As promised, some videos of this week's Volvos. Mid-afternoon, not rush hour but within range of school pickup times. Sunny days to treasure before the miserable season settles in.
First: "MGIF" , "Must Get In Front"
Definition: A driver who is focused on overtaking the bike without looking ahead to consider "What happens next?
In AI terminology a "planning horizon of 1", usually loses to any computerised chess/draughts player with a horizon >= 2 unless the latter is awful about assessing the value of all enumerated moves & countermoves.
In this instance,
- the speed limit of the bridge and the rest of the city for the subsequent 1-2+ miles in any direction is 20 mph. You can see one of the signs at 0:01 in the video
- the cyclist she chooses to pass is doing 19-20 mph, still accelerating in their underresponsive steel-framed MTB.
- The car a safe stopping distance in front is also doing 20 mph
- And it'll have to slow down once it gets to the end of the bridge due to the road there (i.e it's 100% predictable, irrespective of time of day & pedestrian/traffic numbers)
- the oncoming cyclist is going 15 + mph
(a) there's no defensible reason to pass the cyclist "I need to break the law to overtake a bike cycling at the speed limit to get behind the other vehicle going at the same speed before I get into the city proper and really have to slow down".
(b) she's failed to anticipate how long it will take to overtake the bike, even as she speeds up to 25-30.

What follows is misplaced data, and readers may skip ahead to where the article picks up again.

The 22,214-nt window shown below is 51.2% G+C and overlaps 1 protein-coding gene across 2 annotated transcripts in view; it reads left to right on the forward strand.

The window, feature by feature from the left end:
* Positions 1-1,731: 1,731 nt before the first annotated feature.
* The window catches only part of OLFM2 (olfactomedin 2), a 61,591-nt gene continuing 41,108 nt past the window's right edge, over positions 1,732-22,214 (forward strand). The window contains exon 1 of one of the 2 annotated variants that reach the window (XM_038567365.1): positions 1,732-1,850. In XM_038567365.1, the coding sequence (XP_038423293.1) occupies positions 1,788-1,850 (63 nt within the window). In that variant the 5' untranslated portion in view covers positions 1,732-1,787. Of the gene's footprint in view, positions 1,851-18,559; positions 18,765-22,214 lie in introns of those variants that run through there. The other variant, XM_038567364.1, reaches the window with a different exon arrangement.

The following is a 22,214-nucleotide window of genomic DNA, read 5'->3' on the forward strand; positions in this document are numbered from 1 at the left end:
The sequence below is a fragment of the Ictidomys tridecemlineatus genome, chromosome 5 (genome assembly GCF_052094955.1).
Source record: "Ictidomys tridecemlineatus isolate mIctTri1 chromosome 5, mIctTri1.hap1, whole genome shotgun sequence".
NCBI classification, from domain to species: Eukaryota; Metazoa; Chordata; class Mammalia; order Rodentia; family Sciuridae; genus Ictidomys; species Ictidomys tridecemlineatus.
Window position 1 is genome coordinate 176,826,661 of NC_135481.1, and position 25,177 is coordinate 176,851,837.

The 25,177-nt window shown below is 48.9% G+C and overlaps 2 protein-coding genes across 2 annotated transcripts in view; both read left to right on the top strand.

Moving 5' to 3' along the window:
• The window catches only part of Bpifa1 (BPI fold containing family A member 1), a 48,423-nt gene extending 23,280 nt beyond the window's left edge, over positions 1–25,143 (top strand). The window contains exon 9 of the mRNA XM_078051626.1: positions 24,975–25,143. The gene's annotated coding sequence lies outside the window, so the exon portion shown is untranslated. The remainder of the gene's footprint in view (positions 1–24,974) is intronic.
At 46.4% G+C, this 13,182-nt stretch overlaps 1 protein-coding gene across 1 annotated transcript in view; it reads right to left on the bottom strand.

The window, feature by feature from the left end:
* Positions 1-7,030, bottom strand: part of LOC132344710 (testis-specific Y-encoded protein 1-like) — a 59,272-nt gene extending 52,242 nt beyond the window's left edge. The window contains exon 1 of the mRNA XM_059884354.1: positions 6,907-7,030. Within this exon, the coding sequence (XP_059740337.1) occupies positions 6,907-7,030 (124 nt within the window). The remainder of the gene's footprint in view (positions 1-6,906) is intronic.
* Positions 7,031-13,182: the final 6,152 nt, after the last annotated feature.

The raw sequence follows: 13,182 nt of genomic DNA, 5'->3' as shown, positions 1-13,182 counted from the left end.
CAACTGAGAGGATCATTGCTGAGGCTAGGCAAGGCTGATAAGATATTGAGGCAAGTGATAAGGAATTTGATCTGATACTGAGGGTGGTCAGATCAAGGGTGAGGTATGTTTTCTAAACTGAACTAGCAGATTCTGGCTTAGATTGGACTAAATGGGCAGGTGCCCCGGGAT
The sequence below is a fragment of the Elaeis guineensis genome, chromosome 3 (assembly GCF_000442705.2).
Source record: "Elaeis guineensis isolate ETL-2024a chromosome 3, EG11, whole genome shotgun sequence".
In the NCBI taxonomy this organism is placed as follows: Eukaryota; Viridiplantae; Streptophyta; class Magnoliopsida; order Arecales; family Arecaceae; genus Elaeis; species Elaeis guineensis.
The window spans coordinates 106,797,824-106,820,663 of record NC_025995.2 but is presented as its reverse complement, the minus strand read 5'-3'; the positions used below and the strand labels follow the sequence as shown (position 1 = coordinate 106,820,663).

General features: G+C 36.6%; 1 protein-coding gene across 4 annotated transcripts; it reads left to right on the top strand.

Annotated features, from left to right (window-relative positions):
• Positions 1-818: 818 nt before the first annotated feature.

(c) the closure rate with the oncoming cyclist becomes about 40-45 mph. If the oncoming roadie hadn't been keeping to the far left of the lane, there'd have been a collision.
Looking back at the footage, she's hanging back at the split to two lanes at the tolls to make a late-binding choice of which one to go through -a slight sign of impatience. She takes the left one; the right hand one is occupied by an SUV whose driver can barely see over the wheel, which is why the cyclist chose to hang back and wait: didn't seem safe to go ahead. As the Volvo comes through fairly rapidly, it's probable she has one of the contactless cards which you top up with prepaid bridge crossing tokens; sign of a regular user. Given time of day, perhaps a resident of N. Somerset doing a late pickup of a child from somewhere in Clifton, someone who cannot afford to be held up by any vehicle doing the speed limit.
Now, what is he dev team planning w.r.t. oncoming collision avoidance, where it assesses oncoming velocity of the approaching vehicle, adds with its own and estimates time-to-impact, so perhaps suggesting some alternate actions? And what to suggest? There's the "massively accelerate, swing in hard and then brake" strategy, which is an extension of this drivers decision (and essentially a reward), the alternative is: brake, swing behind the cyclist they tried to pass, put it off. Which is safer, but not generally that common amongst "legacy" manual-drivers. There's some psychological "we're committed now" decision which interferes with the more rational "braking to survive is a good idea" strategy.
P.S. UK DVLA now gives MOT history over time: https://www.check-mot.service.gov.uk ...you can see that GP05RZE used to be a 3K/y child seat equipped barge of Hendon, NW London, then over to bristol to do 15K/y. Where you can see from the repeated warnings "pitted/scored disks, front headlamp deterioration" that the owner doesn't actually do any maintenance. Probably not a good sign. Almost as bad as a MkI Golf GTi with the wheels coming off..